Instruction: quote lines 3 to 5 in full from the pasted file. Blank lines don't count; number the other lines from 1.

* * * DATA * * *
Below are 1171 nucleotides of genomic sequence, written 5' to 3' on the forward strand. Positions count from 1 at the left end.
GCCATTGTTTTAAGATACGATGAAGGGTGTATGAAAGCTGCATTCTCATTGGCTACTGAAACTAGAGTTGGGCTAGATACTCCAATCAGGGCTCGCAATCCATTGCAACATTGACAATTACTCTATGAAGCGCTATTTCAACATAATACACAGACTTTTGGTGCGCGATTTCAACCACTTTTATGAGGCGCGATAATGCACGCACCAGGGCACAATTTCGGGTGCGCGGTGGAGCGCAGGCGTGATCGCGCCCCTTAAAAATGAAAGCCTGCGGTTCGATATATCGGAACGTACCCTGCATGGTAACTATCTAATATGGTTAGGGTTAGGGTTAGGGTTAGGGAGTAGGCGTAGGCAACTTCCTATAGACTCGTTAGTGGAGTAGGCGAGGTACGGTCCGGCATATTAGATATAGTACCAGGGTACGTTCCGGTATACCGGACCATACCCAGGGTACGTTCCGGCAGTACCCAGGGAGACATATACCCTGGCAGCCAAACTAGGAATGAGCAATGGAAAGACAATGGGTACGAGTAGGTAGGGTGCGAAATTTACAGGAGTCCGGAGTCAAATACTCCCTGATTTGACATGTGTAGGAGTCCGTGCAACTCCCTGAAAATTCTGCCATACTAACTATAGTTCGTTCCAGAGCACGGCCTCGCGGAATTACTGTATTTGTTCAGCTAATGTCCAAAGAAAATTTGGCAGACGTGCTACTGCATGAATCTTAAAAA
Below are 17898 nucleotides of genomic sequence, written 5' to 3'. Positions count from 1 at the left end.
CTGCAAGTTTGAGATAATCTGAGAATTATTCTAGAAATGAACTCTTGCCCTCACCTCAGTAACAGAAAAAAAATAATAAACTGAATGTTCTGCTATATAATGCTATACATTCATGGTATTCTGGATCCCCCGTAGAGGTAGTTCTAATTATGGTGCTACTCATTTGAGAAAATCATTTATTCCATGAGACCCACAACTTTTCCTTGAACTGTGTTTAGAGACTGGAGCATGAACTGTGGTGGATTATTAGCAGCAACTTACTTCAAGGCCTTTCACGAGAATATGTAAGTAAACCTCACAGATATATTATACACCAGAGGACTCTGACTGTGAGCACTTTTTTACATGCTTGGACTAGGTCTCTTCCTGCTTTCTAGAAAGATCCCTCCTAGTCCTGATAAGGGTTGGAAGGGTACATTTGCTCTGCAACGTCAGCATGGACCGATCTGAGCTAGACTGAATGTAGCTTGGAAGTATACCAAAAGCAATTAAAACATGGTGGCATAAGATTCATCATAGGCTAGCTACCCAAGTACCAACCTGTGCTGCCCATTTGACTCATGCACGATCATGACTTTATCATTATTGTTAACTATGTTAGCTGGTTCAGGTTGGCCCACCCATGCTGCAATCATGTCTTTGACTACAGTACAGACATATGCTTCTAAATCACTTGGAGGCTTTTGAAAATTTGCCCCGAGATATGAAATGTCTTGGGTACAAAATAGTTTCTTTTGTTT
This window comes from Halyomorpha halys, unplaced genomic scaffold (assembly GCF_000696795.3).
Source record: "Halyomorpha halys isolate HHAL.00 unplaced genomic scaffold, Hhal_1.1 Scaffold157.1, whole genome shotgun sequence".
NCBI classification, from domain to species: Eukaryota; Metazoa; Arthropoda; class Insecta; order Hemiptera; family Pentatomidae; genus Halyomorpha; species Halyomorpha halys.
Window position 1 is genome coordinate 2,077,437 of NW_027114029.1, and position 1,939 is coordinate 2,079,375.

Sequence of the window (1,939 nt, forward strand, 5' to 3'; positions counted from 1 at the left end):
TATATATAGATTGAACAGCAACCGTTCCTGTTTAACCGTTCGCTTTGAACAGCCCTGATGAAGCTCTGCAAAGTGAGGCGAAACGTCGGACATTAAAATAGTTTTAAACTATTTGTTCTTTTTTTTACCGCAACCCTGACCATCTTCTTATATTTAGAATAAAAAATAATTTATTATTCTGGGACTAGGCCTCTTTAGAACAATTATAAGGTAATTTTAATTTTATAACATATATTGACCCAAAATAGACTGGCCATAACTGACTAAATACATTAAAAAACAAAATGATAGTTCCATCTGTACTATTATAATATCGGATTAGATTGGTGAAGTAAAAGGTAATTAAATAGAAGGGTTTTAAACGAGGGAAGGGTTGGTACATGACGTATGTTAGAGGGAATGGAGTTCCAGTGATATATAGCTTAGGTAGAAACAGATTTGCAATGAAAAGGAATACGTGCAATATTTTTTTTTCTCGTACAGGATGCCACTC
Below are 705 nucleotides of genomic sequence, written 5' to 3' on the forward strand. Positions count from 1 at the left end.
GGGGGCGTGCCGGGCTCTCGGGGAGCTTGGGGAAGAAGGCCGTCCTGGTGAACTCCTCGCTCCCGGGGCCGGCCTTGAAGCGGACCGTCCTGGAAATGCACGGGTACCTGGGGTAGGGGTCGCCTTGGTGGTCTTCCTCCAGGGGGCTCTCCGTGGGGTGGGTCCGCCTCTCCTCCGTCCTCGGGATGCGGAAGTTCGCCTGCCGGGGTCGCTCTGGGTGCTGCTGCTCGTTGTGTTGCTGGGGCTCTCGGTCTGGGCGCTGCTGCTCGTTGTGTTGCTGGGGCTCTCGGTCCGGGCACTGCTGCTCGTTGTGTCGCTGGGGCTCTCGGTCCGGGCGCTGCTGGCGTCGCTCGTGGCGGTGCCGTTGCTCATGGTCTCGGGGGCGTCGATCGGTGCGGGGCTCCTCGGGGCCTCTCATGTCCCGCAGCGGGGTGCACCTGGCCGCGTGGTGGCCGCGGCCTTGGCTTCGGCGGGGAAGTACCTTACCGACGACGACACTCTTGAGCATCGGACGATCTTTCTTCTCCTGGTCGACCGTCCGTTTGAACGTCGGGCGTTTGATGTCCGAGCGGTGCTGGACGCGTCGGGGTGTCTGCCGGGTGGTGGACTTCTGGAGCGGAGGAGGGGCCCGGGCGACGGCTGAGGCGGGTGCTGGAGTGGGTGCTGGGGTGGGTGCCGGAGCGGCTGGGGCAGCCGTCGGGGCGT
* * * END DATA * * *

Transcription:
Below are 17898 nucleotides of genomic sequence, written 5' to 3'. Positions count from 1 at the left end.
CTGCAAGTTTGAGATAATCTGAGAATTATTCTAGAAATGAACTCTTGCCCTCACCTCAGTAACAGAAAAAAAATAATAAACTGAATGTTCTGCTATATAATGCTATACATTCATGGTATTCTGGATCCCCCGTAGAGGTAGTTCTAATTATGGTGCTACTCATTTGAGAAAATCATTTATTCCATGAGACCCACAACTTTTCCTTGAACTGTGTTTAGAGACTGGAGCATGAACTGTGGTGGATTATTAGCAGCAACTTACTTCAAGGCCTTTCACGAGAATATGTAAGTAAACCTCACAGATATATTATACACCAGAGGACTCTGACTGTGAGCACTTTTTTACATGCTTGGACTAGGTCTCTTCCTGCTTTCTAGAAAGATCCCTCCTAGTCCTGATAAGGGTTGGAAGGGTACATTTGCTCTGCAACGTCAGCATGGACCGATCTGAGCTAGACTGAATGTAGCTTGGAAGTATACCAAAAGCAATTAAAACATGGTGGCATAAGATTCATCATAGGCTAGCTACCCAAGTACCAACCTGTGCTGCCCATTTGACTCATGCACGATCATGACTTTATCATTATTGTTAACTATGTTAGCTGGTTCAGGTTGGCCCACCCATGCTGCAATCATGTCTTTGACTACAGTACAGACATATGCTTCTAAATCACTTGGAGGCTTTTGAAAATTTGCCCCGAGATATGAAATGTCTTGGGTACAAAATAGTTTCTTTTGTTT
This window comes from Halyomorpha halys, unplaced genomic scaffold (assembly GCF_000696795.3).